Will recognised among the best in the industry
The North Star and Boggabilla farmer is one of three finalists for the prestigious award.
A focus on embracing new technology and the latest machinery, as well as keeping on top of finances, has seen young broadacre farmer Will Coulton recognised among the best in the industry.
The 31-year-old North Star farmer has been named one of three finalists for the 2017 NSW Farmer of the Year competition.
Will, with the help of his family – wife Trudi, 15-month-old daughter Ava, and parents Ben and Pru – runs a 12,000 hectare mixed farming operation across properties at North Star and Boggabilla.
With irrigated and dryland cropping, Coulton Farming produces wheat, barley and chickpeas in winter and cotton and sorghum in summer. They also have 600 Angus cows.
Strip rotations are in place that are not dictated by price, which allows them to concentrate on yield and strategic chemicals to combat resistance.
Although humble about the work he’s doing, Will said having a thorough understanding of the business is something that might set him apart from others.
“One of the most important things is to know where you are financially at all times during the year,” he said.
“If you have a well thought-out budget in place and monitor it on a monthly basis, it’ll allow you to keep moving forward with certainty, even through the dry times.”
The young farmer is a strong advocate for keeping up with the advances of technology, with Coulton Farming equipped with the all latest machinery and gadgets to “get jobs done quickly, efficiently and on time”.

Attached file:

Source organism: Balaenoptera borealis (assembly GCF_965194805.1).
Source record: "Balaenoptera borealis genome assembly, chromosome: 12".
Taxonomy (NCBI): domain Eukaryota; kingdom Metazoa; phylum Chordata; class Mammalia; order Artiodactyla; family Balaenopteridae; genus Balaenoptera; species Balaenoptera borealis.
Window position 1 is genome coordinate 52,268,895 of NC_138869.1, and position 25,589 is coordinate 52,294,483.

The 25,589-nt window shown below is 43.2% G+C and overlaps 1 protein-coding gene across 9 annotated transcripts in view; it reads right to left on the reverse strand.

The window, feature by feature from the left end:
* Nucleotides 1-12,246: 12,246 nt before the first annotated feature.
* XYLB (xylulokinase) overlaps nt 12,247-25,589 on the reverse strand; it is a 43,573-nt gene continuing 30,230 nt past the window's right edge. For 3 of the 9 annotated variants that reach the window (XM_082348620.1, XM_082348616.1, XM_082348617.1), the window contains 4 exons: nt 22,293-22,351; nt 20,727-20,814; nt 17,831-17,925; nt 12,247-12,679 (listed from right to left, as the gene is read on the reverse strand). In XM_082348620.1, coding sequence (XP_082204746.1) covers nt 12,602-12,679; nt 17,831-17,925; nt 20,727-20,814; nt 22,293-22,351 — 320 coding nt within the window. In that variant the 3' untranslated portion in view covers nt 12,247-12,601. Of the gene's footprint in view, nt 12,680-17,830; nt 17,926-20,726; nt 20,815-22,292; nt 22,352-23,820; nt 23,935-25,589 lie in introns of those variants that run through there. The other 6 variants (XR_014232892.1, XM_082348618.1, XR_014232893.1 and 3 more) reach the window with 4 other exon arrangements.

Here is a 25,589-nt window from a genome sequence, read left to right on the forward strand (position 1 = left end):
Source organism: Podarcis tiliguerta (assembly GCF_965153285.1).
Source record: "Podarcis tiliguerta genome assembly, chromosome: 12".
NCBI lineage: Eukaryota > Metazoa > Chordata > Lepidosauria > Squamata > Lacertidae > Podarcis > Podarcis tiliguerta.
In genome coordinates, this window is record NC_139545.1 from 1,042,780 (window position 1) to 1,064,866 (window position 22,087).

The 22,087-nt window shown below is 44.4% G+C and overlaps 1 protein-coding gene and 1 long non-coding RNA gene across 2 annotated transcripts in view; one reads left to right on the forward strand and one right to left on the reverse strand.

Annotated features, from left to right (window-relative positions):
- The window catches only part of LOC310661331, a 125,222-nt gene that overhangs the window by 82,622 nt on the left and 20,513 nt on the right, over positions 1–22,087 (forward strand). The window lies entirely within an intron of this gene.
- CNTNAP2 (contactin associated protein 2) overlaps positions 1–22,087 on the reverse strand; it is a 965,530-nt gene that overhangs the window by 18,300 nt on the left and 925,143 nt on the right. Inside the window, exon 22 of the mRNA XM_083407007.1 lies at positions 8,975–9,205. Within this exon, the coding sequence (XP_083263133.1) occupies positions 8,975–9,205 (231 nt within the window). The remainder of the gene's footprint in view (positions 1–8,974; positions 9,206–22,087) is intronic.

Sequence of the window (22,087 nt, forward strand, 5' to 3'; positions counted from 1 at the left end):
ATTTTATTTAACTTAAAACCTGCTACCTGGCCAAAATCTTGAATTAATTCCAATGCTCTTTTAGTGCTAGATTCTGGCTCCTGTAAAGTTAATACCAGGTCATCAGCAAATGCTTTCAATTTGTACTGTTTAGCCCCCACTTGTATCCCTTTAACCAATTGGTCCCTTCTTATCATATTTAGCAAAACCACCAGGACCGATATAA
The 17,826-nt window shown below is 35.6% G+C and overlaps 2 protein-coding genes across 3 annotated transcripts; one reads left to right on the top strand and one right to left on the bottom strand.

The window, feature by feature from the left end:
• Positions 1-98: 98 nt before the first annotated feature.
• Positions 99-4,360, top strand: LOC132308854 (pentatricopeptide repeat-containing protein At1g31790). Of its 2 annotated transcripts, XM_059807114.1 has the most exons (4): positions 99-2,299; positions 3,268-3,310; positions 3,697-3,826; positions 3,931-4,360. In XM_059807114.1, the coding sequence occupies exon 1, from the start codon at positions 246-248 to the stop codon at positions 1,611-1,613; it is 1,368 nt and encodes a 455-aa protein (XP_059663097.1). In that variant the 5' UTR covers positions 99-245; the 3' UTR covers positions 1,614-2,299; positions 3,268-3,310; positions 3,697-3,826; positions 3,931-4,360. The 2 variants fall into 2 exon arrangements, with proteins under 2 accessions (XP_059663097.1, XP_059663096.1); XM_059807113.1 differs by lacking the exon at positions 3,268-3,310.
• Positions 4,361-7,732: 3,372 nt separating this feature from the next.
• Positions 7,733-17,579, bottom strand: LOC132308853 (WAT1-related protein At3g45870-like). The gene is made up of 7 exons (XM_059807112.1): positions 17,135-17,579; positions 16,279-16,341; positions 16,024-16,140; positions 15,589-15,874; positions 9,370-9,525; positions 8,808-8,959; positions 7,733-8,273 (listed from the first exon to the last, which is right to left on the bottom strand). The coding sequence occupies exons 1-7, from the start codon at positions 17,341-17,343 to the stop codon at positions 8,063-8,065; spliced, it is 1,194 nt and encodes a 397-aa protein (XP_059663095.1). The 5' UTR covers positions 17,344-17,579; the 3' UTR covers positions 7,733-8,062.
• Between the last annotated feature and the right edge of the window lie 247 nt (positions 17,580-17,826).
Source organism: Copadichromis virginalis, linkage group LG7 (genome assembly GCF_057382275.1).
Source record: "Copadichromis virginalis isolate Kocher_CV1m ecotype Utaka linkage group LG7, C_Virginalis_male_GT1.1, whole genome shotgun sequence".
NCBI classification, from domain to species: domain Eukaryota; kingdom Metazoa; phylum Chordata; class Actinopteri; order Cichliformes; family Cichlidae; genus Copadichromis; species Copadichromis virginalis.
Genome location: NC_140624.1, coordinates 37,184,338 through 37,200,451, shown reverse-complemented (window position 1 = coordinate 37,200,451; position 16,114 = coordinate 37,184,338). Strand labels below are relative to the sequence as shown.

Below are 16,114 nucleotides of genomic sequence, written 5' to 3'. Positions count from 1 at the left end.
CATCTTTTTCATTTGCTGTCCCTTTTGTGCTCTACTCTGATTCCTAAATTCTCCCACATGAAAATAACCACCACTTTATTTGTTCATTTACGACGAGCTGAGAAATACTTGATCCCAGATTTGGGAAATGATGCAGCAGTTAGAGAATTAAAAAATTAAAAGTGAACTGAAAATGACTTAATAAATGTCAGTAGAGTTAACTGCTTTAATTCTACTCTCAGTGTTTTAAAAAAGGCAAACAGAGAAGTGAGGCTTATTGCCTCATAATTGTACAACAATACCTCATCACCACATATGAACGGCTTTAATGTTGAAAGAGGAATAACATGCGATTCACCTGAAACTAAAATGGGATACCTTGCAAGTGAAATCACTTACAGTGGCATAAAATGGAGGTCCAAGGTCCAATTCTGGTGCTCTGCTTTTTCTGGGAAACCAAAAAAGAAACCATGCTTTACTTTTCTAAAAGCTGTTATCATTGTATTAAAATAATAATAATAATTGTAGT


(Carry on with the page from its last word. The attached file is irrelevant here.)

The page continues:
“Technology definitely has a place in agriculture; if you fall behind it’s hard to catch up,” Will said.
“We are probably over-capitalised with machinery but it gives us the firepower to watch the weather and get things done on time in the right window.”
Will also credits his team of staff for contributing to the successful operation, as well as his wife Trudi and parents Ben and Pru, who are all heavily involved.
“Our 13 full-time staff are an experienced and well-balanced team,” he said.
“They’re excellent – we put a lot of trust in them and involve them in the decision-making on the farm on a daily basis.
“You’re only as good as your staff.”
Will was nominated for the NSW Farmer of the Year by James Fisher from the NSW Department of Primary Industries, someone he has never met in person.
“It’s very nice of him,” Will said.
Following a successful phone interview, Will was told he was a finalist for the prestigious award and last week received a visit from judges who inspected his property.
Will said while the nomination won’t change what he does, it’s great recognition for what is often a “thankless” job.
“I’m still going to get up early and do what I do every day but it’s nice to get a bit of recognition for what we do,” he said.
“I’m not doing anything amazingly different to anyone else. I’m just fortunate to be nominated.
“I’m very passionate about doing it. I’m very fortunate to go to work every day and love what I do.”
The NSW Farmer of the Year Award is a joint initiative by NSW Farmers and NSW Department of Primary Industries, supported by The Land newspaper and SafeWork NSW.
The award is designed to recognise excellence in farming within NSW, with a particular focus on acknowledging farmers who combine safe, environmentally sustainable practices with profitable production.
The 2017 winner, who will be announced at a presentation on December 11, will receive a $10,000 prize, while the remaining finalists will receive $2,000.